A process is in place to contain defects within the manufacturing process and implement permanent corrective actions that are verified as being effective. 3. 3 Process Failure and Effect Analysis Purpose of this procedure: Investigation, documentation and if necessary reduction of the risk potential (Risk Priority Number-RPN) for all production processes. RISK PRIORITY NUMBER S x O x D = RPN * S = Severity * O = Occurrence * D = Detection * RPN = Risk Priority Number* * 1 = Lowest1000 = Highest There are some questions to answer for the Process Failure and Effect Analysis: Potential failure mode:What things have gone wrong?
What things could go wrong? Effects of failure:What does a failure mean to the next operation, the assy plant, the final customer? Potential Cause of failure: Root cause what has gone wrong in the past Brainstorm what could cause failures? Current controls: What do we do today to prevent the defect from occurring and getting to our customer? Recommended actions: If current controls are not 100% effective, what actions should be taken? 3. 4 Quality Feedback/Feedforward Definition: The communication of quality expectations and results between customers and suppliers through standardized communication pathways.
Purpose: To ensure that information on quality reaches those who need it. Feed Information Forward: Internal and external suppliers communicate known/potential problems and/or problem solving status to their customers in a timely manner. This provides the customer with sufficient lead time to react to upcoming changes and take appropriate measures. Feed Information Back: Internal and external customers communicate known/potential problems and/or problem solving resolution to their suppliers in a timely manner. This provides the supplier with sufficient lead time to react to customer issues and take appropriate measures.
Build and quality status of each vehicle is communicated to downstream processes. Summary of Quality Feedback/Feedforward Feedback/Feedforward promotes the communication of quality expectations and results between customers and suppliers through: * Clearly defining customer/supplier communication requirements •Defining timing, content, and format of information •Establishing metrics and the subsequent management process •Effective implementation of the Feedback/Feedforward communication tools •Problem identification, input into the plant problem solving process and countermeasure follow up . 5 Quality System Management Who is responsible for Quality? Team work is absolutely essential to deliver world-class quality. Everyone! Quality is a shared responsibility Quality Function Resource Allocation: Manufacturing and quality resources are allocated to support the quality system and interface with engineering. Each area requires sufficient resources to properly focus on supporting production and driving continuous improvement through P-D-C-A. Resource allocation needs to consider the quality and production components that are required to support the team member.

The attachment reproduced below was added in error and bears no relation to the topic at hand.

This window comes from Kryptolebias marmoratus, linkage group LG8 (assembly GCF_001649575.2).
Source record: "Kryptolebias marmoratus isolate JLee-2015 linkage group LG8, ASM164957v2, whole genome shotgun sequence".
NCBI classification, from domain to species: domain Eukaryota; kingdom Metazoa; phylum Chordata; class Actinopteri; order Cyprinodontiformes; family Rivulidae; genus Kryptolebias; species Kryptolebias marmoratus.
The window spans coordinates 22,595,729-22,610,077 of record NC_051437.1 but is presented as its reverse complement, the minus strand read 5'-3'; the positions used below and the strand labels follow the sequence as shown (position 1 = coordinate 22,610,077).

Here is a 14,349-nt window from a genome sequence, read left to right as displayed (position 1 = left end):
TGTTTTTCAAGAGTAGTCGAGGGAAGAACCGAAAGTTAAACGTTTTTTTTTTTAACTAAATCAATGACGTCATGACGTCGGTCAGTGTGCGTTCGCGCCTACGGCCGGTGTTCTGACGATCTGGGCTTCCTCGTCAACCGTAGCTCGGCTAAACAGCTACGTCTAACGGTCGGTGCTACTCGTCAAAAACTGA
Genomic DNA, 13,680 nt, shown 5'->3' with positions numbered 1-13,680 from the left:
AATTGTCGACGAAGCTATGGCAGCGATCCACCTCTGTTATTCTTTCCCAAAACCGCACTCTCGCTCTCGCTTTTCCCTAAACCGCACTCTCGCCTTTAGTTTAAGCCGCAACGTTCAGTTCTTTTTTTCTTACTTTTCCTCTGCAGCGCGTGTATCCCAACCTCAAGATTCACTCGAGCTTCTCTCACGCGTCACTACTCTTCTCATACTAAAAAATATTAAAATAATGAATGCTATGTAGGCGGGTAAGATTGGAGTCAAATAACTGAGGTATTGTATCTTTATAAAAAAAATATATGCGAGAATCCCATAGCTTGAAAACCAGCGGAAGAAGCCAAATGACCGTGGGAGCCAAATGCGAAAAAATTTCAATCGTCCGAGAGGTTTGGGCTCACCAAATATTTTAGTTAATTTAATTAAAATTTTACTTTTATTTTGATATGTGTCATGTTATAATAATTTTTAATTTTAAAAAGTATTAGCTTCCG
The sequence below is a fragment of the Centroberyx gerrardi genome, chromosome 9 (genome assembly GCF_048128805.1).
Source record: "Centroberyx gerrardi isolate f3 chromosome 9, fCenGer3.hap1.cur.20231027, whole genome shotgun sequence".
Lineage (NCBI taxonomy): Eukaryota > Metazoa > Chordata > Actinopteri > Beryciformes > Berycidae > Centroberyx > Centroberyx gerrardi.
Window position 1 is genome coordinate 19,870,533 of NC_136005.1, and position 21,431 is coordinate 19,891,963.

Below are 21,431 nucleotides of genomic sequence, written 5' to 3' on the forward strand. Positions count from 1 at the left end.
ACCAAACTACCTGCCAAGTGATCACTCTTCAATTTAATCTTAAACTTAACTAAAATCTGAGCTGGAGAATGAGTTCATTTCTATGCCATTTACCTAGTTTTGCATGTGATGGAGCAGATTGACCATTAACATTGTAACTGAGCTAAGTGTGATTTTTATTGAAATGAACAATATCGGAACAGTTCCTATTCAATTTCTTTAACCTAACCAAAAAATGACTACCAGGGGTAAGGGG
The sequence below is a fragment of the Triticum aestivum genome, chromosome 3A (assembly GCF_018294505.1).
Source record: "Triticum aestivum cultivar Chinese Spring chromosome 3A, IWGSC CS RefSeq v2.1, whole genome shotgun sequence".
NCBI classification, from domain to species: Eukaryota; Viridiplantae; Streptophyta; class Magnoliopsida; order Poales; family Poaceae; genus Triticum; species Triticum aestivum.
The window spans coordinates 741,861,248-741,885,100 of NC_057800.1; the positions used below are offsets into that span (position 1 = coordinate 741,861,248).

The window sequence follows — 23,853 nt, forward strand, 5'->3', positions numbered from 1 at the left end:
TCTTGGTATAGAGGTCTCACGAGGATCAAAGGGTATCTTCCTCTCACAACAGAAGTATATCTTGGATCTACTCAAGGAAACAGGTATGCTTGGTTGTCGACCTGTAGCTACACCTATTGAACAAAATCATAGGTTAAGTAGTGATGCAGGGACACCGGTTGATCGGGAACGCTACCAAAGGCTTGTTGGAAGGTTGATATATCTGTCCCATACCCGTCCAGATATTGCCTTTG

Development of an organization for quality incorporates the “Planning”, “Doing” and “Checking” functions into their structure. Summary of Quality System Management Quality System Management provides the supporting structure and framework for the implementation of the quality system and ongoing improvement to the quality of our products through: * Establishment and implementation of a strategic quality plan for the organization * Allocation of manufacturing and quality resources to support the quality plan * Development of an rganization for quality that incorporates the “Planning”, “Doing” and “Checking” functions into their structure * Identification of requirements for documentation, procedures, practices and assessments * Integration of both quality and manufacturing BPD’s at all levels of the organization Part 4. Comments 4. 1 Achievements beyond Efficiency The GMS is generating positive results. By using GMS, General Motors achieved efficiency in many aspects. And GMS is a system built around people.
The system stresses the value of teamwork, and is based on an underlying philosophy that everyone, in every position, adds value. In an empowered environment, everyone’s experience and insights are valued. Manufacturing performance is improved through the consistent adoption of five principals-people involvement, standardization, built in quality, short lead time and continuous improvement. The principals are interrelated and implemented as a complete system. When implemented, the GMS principals maximize performance in the areas of people systems, safety, quality, customer responsiveness and cost.